Wednesday 2 September 2020

Unpopular Caversham One-Way System dismantled

I am thrilled by the success of the "One Way No Way" Caversham Facebook Group to get Reading Borough Council's Labour administration to eventually see common sense. The unpopular one-way system's bollards drilled into the road yesterday, were this afternoon removed!

It is a shame Labour didn't listen to local residents and my Conservative colleagues back in May 2020 when we all said the proposals were going to cause congestion, thereby increase pollution and fail in their purpose.

At least it wasn't as colossal a financial fiasco as Labour's "One Way IDR", announced back in 2006 - the plans of which cost residents more than an eye-watering £1 million!

Here's the council's full press release about this welcome, if over-due, u-turn:

Reading Borough Council News Release

Weds Sep 2nd

Caversham One Way Systems to be Removed This Week

TEMPORARY one way systems along Caversham’s Gosbrook Road and Westfield Road will be removed this week in response to concerns raised by the local community.

Reading Borough Council is moving swiftly to revert to the previous road layout after listening to the views of local residents and businesses in Caversham and seeing first-hand the dangerous behaviour of a minority of motorists ignoring the new one way systems. Work to reverse the temporary scheme is expected to be fully complete by the weekend.

The one-way systems in Caversham are just one part of a wider package of Active Travel schemes introduced in Reading under temporary powers afforded to all Councils by the Government in response to the pandemic. The intention is to make social distancing easier by creating more road space for pedestrians and cyclists, whilst recognising the on-going restrictions on the capacity of local public transport.

Central Government awarded funding to local authorities, including Reading, to implement road schemes in response to Covid 19, which continues to be a threat. Both the funding and road schemes were awarded under temporary powers which did not allow for the usual extensive period of consultation with local residents prior to implementation. The Gosbrook Road and Westfield Road schemes were specifically designed to alleviate pressures on social distancing caused by narrow pavements in the area, which are also on routes to schools.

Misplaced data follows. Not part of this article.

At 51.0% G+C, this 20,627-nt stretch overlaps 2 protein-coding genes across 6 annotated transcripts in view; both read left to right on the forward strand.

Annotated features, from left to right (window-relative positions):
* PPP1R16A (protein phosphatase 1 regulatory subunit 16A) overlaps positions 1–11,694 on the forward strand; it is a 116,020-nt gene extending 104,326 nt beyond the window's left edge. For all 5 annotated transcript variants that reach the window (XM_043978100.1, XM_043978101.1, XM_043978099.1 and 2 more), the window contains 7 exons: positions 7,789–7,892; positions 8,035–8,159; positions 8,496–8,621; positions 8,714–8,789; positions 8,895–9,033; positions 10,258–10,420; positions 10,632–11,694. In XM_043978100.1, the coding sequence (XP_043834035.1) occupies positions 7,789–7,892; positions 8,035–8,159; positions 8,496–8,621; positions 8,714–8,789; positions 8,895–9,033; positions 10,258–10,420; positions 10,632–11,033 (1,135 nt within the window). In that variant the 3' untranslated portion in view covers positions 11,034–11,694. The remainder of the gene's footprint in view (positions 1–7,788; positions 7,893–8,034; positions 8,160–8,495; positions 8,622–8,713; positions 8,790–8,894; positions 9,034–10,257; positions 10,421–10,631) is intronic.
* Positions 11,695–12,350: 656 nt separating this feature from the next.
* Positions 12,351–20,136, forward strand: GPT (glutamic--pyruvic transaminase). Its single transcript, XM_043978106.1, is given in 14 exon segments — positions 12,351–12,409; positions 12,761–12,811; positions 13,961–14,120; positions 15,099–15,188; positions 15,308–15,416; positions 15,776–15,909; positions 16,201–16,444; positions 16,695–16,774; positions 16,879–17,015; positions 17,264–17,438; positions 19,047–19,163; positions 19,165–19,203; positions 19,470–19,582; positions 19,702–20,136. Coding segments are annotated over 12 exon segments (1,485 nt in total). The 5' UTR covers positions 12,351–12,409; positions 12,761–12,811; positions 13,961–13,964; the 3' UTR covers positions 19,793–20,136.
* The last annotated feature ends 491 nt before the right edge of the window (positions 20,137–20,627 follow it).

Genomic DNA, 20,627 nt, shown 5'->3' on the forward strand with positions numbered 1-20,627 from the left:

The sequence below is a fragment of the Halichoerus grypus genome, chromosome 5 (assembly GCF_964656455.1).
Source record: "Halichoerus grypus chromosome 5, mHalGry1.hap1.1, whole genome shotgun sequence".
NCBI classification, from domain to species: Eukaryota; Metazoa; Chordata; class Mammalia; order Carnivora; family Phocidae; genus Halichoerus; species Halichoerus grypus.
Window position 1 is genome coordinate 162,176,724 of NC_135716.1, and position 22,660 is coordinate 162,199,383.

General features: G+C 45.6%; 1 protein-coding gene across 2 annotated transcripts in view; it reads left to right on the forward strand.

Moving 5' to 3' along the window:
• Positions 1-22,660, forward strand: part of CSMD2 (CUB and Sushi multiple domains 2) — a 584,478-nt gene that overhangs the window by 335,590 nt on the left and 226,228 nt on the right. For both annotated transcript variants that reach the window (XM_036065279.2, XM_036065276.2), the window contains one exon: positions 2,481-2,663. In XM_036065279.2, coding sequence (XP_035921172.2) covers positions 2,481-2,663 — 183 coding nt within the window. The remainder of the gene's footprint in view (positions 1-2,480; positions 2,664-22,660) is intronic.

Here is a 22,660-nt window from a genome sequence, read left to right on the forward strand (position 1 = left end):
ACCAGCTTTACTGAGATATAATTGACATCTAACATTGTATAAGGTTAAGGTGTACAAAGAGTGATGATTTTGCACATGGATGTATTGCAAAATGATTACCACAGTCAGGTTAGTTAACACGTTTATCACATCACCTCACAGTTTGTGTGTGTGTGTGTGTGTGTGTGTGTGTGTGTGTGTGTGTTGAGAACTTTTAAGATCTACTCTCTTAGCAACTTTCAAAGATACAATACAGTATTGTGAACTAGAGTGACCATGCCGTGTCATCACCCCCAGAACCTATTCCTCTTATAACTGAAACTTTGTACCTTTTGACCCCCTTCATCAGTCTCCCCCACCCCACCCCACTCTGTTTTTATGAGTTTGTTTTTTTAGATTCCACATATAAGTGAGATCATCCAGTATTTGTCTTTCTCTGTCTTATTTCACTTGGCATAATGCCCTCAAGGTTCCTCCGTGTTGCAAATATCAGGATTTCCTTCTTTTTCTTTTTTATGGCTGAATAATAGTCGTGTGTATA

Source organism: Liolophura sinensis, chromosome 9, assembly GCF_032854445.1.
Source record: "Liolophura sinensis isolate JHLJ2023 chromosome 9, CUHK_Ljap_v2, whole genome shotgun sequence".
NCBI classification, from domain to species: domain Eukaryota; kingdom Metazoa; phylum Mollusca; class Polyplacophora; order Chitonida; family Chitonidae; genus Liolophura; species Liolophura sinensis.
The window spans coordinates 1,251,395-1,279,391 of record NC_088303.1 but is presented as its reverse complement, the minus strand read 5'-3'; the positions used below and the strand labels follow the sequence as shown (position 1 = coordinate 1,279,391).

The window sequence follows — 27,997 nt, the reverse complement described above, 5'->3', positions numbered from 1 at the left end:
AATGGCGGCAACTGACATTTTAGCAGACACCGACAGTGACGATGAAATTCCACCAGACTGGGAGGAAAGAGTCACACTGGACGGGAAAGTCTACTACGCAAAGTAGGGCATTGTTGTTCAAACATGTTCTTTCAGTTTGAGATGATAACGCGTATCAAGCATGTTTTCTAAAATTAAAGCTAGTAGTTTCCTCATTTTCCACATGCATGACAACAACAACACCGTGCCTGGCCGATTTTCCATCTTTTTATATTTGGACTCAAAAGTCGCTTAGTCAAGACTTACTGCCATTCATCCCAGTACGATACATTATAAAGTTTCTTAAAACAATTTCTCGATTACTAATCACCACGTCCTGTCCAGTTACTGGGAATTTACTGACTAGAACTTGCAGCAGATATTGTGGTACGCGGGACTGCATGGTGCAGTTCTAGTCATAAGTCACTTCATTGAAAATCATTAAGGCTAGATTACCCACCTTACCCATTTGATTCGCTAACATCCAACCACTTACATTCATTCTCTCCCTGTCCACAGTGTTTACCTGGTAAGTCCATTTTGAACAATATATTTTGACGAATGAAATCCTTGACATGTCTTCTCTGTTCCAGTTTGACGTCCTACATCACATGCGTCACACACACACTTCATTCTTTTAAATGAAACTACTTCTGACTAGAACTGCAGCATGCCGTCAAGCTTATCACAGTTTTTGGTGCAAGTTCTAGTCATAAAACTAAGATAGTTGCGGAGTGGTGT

Delays in the supply chain caused by large numbers of councils attempting to source the same road infrastructure at the same time meant the scheme was significantly delayed. As a result it was implemented more than six weeks later than originally planned. The result of this delay was that traffic levels were much higher than anticipated at the point of introduction which - combined with the constrained road network in Caversham - has led to traffic bottlenecks created in the area. A minority of motorists have been observed flouting the one-way systems whilst driving dangerously.

Ward Councillors have been in the area collecting feedback from local residents and businesses since the scheme’s introduction last week. This has been shared with the Council, leading to the decision to reverse the scheme.

Councillor Tony Page, Reading Borough Council’s Lead Member for Strategic Environment, Planning and Transport, said:

“I would like to apologise to residents and local businesses in Caversham for the obvious disruption and inconvenience caused by the introduction of this temporary scheme. We are now moving swiftly to reverse it due to the widespread lack of support in the local area.

“The scheme was well intentioned to make travelling by bike or walking easier in response to the pandemic, which was important in the narrow pavements and streets of Caversham. We were also very aware the same constrained road layout in the area meant these changes were challenging. It has quickly become apparent there is a lack of local support for the scheme which is why we are moving quickly this week to revert to the previous road layout.

“It is worth noting the Government guidance issued to all Councils under the Active Travel scheme was that changes could be implemented under temporary powers and without prior consultation. This was understandable in the circumstances, but it does emphasise again the importance of local consultation before any major changes are introduced.

“I would like to thank ward Councillors who I know have been out speaking to local residents and businesses about the scheme and feeding back those views to the Council. We have listened to those views and the old layout will be back in place by the end of this week.”

Councillor Page added:

“It is important to note that the Council continues to fully support the principle of Active Travel schemes and the significant benefits they bring to people and communities. The fact that this specific scheme has not worked does not change that position in the slightest.

“There are a number of Active Travel schemes already in place across the Borough, many operating successfully as part of the first phase of work. We will continue to monitor these closely and will consult widely before any are made permanent.

“We also look forward to the result of our ambitious Phase 2 bid to Government which includes key ‘missing link’ cycle lanes fully segregated from general traffic.”

Details of all Reading Borough Council’s Active Travel schemes can be found at

With social distancing measures likely to remain in place for some considerable time in response to the Covid 19 pandemic, the Council has moved to design a series of schemes to create more space for…